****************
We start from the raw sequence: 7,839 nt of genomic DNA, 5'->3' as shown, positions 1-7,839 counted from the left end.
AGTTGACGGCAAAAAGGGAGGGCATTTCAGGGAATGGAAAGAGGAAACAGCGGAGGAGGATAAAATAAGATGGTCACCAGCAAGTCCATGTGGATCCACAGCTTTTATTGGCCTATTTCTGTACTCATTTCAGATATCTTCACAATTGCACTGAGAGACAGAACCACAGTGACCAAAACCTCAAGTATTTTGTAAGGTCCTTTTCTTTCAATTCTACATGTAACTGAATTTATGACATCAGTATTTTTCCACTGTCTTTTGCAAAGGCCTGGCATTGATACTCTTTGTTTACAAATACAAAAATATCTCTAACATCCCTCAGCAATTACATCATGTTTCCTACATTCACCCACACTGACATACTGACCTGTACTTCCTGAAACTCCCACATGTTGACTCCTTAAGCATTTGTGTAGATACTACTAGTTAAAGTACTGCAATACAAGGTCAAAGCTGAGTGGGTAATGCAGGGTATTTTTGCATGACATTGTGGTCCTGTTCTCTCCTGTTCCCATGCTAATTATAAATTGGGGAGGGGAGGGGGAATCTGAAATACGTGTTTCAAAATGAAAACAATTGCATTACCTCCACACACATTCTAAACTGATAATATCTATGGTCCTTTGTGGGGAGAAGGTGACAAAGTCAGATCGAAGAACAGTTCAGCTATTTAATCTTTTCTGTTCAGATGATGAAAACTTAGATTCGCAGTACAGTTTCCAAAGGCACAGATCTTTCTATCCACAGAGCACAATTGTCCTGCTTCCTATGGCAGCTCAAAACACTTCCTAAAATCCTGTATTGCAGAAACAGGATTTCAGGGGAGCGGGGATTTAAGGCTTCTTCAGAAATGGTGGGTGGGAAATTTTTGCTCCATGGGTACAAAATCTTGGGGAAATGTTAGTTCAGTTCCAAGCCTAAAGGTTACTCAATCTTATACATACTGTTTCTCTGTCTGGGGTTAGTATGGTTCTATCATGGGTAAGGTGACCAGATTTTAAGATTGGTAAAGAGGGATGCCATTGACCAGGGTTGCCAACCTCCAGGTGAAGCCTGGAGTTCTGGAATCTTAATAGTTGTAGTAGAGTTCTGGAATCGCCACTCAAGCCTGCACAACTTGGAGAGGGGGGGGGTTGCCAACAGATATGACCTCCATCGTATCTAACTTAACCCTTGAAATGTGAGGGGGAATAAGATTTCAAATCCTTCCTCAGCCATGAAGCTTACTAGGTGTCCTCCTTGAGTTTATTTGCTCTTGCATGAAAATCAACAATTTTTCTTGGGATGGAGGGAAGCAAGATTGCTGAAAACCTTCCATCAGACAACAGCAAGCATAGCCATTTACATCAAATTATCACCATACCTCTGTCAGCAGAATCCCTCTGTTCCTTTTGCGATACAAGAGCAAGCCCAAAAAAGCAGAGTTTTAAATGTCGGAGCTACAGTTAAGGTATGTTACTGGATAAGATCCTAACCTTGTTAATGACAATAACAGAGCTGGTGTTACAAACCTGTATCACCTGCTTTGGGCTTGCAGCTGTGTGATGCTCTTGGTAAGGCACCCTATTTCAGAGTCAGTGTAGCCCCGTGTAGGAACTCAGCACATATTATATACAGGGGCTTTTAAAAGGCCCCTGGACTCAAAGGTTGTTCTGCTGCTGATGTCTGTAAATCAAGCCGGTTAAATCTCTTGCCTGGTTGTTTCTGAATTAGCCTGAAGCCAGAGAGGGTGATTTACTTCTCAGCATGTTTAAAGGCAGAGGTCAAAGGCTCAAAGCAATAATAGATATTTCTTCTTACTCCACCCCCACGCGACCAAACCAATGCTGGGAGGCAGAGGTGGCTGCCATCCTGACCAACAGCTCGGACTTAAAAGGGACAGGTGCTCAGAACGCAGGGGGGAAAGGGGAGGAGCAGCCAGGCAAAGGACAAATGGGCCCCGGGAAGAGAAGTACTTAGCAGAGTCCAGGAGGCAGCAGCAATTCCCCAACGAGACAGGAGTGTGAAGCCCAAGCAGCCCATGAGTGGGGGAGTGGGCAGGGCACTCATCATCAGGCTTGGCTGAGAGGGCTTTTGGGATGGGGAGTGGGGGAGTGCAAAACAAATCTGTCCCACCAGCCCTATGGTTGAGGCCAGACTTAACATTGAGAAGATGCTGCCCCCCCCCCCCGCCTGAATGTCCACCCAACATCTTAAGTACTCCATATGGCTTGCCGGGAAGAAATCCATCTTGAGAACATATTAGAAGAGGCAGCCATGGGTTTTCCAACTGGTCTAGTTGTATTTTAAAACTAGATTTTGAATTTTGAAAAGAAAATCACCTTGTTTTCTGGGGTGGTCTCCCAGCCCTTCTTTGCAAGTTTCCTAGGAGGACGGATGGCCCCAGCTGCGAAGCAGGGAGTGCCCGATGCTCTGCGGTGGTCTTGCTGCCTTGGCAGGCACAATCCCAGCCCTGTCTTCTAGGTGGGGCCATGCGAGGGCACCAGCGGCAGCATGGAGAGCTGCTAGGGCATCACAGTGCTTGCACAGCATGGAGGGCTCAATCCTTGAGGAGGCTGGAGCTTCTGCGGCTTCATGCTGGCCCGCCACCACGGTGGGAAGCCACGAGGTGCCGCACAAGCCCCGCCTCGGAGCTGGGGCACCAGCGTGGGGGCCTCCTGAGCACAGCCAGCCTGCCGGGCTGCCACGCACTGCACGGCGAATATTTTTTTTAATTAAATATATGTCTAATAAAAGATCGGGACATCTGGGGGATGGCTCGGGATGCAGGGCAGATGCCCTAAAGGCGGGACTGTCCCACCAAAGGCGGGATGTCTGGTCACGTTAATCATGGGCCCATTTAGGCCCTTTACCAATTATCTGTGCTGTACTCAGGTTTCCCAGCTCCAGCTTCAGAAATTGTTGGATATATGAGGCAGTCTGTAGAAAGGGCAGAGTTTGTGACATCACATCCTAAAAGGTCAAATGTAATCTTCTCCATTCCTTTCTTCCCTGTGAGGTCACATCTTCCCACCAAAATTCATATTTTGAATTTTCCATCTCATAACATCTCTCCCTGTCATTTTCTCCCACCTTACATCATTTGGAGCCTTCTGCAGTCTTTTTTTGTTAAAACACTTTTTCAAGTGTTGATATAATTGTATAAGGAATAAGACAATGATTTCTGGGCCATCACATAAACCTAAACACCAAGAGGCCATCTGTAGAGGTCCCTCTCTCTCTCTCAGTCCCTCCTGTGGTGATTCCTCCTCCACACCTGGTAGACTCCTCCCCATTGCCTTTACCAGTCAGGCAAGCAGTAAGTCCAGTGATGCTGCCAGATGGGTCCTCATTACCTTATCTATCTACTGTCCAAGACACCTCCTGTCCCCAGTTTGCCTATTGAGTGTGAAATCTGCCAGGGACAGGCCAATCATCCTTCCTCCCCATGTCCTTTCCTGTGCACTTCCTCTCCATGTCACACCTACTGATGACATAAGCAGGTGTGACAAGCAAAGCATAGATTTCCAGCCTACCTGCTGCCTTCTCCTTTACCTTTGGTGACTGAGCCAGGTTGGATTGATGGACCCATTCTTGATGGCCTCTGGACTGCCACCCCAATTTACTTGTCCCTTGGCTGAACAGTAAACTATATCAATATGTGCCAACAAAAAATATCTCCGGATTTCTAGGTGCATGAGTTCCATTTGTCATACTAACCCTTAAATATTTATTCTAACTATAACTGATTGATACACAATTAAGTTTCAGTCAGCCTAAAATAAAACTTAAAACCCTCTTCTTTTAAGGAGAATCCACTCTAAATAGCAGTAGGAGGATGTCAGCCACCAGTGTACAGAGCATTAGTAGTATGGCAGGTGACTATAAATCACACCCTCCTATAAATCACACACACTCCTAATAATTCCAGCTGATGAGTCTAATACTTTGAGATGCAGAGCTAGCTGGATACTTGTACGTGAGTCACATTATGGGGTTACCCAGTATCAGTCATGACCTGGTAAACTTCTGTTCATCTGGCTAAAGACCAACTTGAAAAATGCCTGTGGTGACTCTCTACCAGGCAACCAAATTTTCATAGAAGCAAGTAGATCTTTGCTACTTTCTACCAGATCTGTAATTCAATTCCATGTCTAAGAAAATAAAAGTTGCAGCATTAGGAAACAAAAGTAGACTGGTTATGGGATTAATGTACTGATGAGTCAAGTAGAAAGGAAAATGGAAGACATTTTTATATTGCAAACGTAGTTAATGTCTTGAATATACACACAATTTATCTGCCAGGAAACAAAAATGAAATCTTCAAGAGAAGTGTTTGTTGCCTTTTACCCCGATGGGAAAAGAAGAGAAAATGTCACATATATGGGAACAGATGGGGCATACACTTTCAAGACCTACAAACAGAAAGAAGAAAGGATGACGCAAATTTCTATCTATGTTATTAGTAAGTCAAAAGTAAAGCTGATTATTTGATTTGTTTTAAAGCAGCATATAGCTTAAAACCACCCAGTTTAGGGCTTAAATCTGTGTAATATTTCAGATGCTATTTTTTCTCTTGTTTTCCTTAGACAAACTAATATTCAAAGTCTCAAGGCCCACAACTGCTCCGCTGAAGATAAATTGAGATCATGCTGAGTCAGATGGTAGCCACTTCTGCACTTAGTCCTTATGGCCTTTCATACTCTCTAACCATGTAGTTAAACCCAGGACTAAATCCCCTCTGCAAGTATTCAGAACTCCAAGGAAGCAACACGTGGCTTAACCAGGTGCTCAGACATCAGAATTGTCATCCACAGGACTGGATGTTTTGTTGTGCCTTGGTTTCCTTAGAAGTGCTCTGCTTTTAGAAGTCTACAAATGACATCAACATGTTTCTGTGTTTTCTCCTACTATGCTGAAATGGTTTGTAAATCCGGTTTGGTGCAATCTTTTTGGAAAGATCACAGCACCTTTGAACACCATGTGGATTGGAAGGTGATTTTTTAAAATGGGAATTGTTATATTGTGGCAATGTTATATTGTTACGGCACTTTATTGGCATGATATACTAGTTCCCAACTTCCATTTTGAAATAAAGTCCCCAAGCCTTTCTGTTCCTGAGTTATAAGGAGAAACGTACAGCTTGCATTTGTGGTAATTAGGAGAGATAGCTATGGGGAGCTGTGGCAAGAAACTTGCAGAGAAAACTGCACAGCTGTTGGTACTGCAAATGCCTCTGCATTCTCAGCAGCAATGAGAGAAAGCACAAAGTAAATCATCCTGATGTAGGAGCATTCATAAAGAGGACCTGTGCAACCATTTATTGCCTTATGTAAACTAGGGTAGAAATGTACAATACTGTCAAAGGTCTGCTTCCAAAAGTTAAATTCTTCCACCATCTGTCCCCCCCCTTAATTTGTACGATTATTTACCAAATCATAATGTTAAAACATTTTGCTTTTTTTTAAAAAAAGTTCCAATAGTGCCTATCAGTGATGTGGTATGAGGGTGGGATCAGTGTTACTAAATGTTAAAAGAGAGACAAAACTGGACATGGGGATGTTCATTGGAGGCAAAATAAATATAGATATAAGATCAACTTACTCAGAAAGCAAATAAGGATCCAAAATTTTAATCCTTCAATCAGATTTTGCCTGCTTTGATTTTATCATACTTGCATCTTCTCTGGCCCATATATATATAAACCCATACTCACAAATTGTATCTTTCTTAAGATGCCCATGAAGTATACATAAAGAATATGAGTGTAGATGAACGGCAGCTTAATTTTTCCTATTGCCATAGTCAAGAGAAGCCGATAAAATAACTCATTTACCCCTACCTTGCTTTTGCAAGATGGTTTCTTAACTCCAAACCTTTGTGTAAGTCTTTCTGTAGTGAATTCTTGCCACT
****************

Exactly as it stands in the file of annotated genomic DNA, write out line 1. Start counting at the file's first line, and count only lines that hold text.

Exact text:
We start from the raw sequence: 7,839 nt of genomic DNA, 5'->3' as shown, positions 1-7,839 counted from the left end.